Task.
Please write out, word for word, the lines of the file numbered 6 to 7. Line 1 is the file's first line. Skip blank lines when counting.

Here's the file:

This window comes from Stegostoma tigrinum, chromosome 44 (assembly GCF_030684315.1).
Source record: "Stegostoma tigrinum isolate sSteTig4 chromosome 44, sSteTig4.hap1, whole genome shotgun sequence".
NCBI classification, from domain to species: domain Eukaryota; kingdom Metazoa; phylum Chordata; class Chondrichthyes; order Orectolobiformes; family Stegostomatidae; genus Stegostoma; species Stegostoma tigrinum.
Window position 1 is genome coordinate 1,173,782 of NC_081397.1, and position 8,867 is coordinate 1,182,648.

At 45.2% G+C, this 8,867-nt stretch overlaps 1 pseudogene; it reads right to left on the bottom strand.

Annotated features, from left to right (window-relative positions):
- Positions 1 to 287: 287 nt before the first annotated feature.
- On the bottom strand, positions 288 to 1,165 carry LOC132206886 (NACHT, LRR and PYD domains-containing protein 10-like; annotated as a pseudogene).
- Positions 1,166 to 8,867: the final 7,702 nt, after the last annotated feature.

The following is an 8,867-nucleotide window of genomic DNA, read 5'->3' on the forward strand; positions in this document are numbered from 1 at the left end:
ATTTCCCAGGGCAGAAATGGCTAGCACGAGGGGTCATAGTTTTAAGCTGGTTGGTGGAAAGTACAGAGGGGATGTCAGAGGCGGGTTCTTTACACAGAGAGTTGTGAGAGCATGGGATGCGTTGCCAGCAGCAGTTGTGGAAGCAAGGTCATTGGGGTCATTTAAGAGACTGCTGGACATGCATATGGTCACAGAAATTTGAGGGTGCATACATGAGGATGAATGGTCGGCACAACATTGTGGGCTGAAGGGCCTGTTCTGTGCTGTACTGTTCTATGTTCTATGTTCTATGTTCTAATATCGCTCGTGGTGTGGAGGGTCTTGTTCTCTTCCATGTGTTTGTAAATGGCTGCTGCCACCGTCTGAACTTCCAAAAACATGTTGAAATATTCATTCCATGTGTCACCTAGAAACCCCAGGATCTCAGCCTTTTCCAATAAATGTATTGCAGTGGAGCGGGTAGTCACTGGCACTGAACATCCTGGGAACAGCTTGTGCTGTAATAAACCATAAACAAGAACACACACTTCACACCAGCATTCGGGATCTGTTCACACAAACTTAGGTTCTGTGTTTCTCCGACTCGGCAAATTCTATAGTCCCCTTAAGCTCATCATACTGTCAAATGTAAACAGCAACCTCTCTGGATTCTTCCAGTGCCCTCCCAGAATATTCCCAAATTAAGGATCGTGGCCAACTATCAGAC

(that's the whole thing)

Annotated features, from left to right (window-relative positions):
- Positions 1 to 287: 287 nt before the first annotated feature.